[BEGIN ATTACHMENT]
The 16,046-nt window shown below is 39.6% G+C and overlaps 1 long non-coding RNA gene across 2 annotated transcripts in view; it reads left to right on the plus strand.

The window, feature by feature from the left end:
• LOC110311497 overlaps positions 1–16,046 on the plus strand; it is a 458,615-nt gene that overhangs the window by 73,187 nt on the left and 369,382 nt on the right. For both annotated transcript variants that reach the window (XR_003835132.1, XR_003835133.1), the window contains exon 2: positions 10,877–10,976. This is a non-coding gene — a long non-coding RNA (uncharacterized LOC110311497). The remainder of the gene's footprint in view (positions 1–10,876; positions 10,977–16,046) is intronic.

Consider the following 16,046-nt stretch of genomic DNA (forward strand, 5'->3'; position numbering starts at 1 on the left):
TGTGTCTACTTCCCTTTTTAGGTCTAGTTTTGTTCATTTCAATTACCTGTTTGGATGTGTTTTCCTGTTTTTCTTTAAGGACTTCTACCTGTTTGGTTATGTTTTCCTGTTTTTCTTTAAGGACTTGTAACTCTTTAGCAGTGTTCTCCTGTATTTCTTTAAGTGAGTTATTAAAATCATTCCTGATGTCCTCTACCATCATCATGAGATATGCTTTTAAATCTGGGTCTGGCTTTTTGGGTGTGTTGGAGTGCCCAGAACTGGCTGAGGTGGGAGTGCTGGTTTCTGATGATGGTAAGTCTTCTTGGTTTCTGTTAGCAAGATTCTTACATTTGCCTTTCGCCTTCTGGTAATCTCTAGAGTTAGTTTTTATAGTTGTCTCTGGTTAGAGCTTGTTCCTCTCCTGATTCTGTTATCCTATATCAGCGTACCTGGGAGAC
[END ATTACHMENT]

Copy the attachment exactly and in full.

The 16,046-nt window shown below is 39.6% G+C and overlaps 1 long non-coding RNA gene across 2 annotated transcripts in view; it reads left to right on the plus strand.

The window, feature by feature from the left end:
• LOC110311497 overlaps positions 1–16,046 on the plus strand; it is a 458,615-nt gene that overhangs the window by 73,187 nt on the left and 369,382 nt on the right. For both annotated transcript variants that reach the window (XR_003835132.1, XR_003835133.1), the window contains exon 2: positions 10,877–10,976. This is a non-coding gene — a long non-coding RNA (uncharacterized LOC110311497). The remainder of the gene's footprint in view (positions 1–10,876; positions 10,977–16,046) is intronic.

Consider the following 16,046-nt stretch of genomic DNA (forward strand, 5'->3'; position numbering starts at 1 on the left):
TGTGTCTACTTCCCTTTTTAGGTCTAGTTTTGTTCATTTCAATTACCTGTTTGGATGTGTTTTCCTGTTTTTCTTTAAGGACTTCTACCTGTTTGGTTATGTTTTCCTGTTTTTCTTTAAGGACTTGTAACTCTTTAGCAGTGTTCTCCTGTATTTCTTTAAGTGAGTTATTAAAATCATTCCTGATGTCCTCTACCATCATCATGAGATATGCTTTTAAATCTGGGTCTGGCTTTTTGGGTGTGTTGGAGTGCCCAGAACTGGCTGAGGTGGGAGTGCTGGTTTCTGATGATGGTAAGTCTTCTTGGTTTCTGTTAGCAAGATTCTTACATTTGCCTTTCGCCTTCTGGTAATCTCTAGAGTTAGTTTTTATAGTTGTCTCTGGTTAGAGCTTGTTCCTCTCCTGATTCTGTTATCCTATATCAGCGTACCTGGGAGAC